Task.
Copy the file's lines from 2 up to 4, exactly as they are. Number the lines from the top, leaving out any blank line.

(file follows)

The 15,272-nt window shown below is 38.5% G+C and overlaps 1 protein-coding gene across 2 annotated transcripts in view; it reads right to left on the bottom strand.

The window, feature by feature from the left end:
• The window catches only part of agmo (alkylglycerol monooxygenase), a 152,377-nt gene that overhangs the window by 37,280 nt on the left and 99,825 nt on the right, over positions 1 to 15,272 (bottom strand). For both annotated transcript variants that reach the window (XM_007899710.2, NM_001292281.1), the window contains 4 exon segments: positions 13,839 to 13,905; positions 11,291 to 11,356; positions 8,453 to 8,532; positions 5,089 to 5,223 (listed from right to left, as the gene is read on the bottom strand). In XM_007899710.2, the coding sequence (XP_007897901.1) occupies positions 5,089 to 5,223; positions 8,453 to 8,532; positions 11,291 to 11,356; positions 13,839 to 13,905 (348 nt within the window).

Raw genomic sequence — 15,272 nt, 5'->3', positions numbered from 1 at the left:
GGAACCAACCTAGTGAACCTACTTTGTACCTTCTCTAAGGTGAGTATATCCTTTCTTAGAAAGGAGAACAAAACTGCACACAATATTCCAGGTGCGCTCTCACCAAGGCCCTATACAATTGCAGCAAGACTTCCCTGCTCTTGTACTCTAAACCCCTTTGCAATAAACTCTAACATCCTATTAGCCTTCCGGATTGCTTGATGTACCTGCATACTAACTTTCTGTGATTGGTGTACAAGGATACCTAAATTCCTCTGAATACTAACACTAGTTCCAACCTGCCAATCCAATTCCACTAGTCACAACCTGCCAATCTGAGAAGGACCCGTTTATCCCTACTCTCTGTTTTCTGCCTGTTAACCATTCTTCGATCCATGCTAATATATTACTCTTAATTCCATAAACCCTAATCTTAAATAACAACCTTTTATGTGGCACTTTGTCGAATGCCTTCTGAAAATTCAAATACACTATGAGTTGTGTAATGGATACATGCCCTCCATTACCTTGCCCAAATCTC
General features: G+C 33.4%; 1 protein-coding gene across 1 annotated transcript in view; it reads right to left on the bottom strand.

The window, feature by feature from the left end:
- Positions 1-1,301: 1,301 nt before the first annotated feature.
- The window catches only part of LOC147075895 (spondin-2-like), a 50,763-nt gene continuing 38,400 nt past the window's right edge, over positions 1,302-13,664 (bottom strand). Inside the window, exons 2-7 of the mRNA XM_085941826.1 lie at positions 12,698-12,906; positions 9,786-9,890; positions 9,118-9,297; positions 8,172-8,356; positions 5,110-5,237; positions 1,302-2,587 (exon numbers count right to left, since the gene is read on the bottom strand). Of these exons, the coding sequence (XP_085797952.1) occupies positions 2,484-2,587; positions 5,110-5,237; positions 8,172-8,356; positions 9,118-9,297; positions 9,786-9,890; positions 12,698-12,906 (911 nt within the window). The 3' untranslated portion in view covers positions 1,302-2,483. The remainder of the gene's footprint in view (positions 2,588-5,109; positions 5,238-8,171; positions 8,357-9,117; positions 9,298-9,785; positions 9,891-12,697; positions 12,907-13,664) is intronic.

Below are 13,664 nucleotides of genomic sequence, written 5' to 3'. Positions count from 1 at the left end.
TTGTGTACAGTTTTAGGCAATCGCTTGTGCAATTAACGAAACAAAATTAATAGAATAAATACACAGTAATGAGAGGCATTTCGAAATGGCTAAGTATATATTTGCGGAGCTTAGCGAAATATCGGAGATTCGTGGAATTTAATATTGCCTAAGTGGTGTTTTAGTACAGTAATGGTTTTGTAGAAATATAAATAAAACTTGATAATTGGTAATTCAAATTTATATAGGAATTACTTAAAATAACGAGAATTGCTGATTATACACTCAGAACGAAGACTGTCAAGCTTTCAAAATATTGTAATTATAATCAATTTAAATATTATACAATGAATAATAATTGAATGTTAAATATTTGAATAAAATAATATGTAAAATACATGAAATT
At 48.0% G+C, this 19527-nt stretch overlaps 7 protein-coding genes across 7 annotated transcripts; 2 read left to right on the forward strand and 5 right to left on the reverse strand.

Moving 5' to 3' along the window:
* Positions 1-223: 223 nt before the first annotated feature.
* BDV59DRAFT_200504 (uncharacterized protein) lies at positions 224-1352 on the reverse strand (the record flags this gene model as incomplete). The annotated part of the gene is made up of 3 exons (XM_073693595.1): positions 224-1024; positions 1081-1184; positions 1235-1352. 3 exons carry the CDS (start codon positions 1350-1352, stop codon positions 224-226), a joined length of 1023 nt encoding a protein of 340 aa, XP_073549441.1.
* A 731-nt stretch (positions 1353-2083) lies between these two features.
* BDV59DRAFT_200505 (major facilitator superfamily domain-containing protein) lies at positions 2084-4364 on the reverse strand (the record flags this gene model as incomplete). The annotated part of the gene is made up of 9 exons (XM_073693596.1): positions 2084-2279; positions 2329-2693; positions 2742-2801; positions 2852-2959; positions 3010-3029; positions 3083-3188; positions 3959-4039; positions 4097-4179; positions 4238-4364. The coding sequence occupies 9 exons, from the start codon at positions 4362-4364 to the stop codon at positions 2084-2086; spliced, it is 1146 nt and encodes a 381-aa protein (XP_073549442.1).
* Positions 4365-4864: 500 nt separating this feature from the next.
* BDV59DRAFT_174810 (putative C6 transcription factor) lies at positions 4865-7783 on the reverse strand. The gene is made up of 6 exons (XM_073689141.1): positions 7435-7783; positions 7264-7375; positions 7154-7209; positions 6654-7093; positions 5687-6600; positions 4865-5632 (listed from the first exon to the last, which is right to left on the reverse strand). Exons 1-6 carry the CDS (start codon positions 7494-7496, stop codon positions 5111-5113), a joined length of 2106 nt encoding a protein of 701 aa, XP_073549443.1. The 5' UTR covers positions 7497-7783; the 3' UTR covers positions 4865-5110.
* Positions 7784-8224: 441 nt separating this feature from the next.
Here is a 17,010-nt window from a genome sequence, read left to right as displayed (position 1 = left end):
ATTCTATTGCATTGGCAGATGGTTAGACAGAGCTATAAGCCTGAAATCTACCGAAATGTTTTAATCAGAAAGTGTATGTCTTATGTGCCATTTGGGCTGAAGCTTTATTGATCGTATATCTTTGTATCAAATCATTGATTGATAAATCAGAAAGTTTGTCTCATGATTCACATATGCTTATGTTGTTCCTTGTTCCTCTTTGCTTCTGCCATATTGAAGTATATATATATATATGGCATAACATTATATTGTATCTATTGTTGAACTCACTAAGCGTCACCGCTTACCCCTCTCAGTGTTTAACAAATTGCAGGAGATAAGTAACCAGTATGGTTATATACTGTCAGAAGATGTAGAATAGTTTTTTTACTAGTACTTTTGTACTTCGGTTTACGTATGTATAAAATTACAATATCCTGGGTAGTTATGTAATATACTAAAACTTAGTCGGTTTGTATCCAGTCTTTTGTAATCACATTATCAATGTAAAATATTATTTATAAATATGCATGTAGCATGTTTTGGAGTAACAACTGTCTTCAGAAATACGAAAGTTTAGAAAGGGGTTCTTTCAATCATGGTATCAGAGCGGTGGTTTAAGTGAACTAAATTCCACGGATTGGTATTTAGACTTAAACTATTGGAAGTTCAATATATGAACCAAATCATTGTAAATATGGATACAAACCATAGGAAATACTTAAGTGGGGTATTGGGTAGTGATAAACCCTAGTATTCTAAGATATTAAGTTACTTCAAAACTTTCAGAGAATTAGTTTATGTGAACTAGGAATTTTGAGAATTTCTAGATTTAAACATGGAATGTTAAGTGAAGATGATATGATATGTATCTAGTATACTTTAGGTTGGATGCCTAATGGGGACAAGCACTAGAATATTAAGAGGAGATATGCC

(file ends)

The window, feature by feature from the left end:
• The window catches only part of agmo (alkylglycerol monooxygenase), a 152,377-nt gene that overhangs the window by 37,280 nt on the left and 99,825 nt on the right, over positions 1 to 15,272 (bottom strand). For both annotated transcript variants that reach the window (XM_007899710.2, NM_001292281.1), the window contains 4 exon segments: positions 13,839 to 13,905; positions 11,291 to 11,356; positions 8,453 to 8,532; positions 5,089 to 5,223 (listed from right to left, as the gene is read on the bottom strand). In XM_007899710.2, the coding sequence (XP_007897901.1) occupies positions 5,089 to 5,223; positions 8,453 to 8,532; positions 11,291 to 11,356; positions 13,839 to 13,905 (348 nt within the window).

Raw genomic sequence — 15,272 nt, 5'->3', positions numbered from 1 at the left: